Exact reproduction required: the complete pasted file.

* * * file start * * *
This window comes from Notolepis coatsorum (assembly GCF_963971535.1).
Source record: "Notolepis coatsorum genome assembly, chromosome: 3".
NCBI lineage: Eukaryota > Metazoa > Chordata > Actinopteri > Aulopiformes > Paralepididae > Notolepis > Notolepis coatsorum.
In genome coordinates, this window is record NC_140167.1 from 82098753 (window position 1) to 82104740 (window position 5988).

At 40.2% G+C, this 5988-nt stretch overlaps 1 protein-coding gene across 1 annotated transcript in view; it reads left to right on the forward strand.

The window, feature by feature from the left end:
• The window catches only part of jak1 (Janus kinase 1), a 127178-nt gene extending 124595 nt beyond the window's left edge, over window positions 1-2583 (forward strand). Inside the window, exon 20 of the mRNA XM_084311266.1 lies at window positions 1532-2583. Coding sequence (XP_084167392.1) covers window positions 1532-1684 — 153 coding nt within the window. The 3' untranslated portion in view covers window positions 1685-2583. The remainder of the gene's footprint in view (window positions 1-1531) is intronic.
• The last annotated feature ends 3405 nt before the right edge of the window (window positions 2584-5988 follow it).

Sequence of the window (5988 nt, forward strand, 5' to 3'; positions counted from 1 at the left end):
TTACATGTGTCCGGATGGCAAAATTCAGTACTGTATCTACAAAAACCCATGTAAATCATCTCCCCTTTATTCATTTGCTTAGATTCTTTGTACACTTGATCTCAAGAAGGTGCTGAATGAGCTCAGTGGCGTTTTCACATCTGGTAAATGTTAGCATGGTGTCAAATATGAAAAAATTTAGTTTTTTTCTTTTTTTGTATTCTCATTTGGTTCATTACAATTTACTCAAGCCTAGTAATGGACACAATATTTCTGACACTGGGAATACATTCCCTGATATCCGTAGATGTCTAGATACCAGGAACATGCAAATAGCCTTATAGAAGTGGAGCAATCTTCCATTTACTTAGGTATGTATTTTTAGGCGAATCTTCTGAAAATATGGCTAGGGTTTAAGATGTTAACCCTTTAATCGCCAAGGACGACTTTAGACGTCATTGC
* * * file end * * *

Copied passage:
This window comes from Notolepis coatsorum (assembly GCF_963971535.1).
Source record: "Notolepis coatsorum genome assembly, chromosome: 3".
NCBI lineage: Eukaryota > Metazoa > Chordata > Actinopteri > Aulopiformes > Paralepididae > Notolepis > Notolepis coatsorum.
In genome coordinates, this window is record NC_140167.1 from 82098753 (window position 1) to 82104740 (window position 5988).

At 40.2% G+C, this 5988-nt stretch overlaps 1 protein-coding gene across 1 annotated transcript in view; it reads left to right on the forward strand.

The window, feature by feature from the left end:
• The window catches only part of jak1 (Janus kinase 1), a 127178-nt gene extending 124595 nt beyond the window's left edge, over window positions 1-2583 (forward strand). Inside the window, exon 20 of the mRNA XM_084311266.1 lies at window positions 1532-2583. Coding sequence (XP_084167392.1) covers window positions 1532-1684 — 153 coding nt within the window. The 3' untranslated portion in view covers window positions 1685-2583. The remainder of the gene's footprint in view (window positions 1-1531) is intronic.
• The last annotated feature ends 3405 nt before the right edge of the window (window positions 2584-5988 follow it).

Sequence of the window (5988 nt, forward strand, 5' to 3'; positions counted from 1 at the left end):
TTACATGTGTCCGGATGGCAAAATTCAGTACTGTATCTACAAAAACCCATGTAAATCATCTCCCCTTTATTCATTTGCTTAGATTCTTTGTACACTTGATCTCAAGAAGGTGCTGAATGAGCTCAGTGGCGTTTTCACATCTGGTAAATGTTAGCATGGTGTCAAATATGAAAAAATTTAGTTTTTTTCTTTTTTTGTATTCTCATTTGGTTCATTACAATTTACTCAAGCCTAGTAATGGACACAATATTTCTGACACTGGGAATACATTCCCTGATATCCGTAGATGTCTAGATACCAGGAACATGCAAATAGCCTTATAGAAGTGGAGCAATCTTCCATTTACTTAGGTATGTATTTTTAGGCGAATCTTCTGAAAATATGGCTAGGGTTTAAGATGTTAACCCTTTAATCGCCAAGGACGACTTTAGACGTCATTGC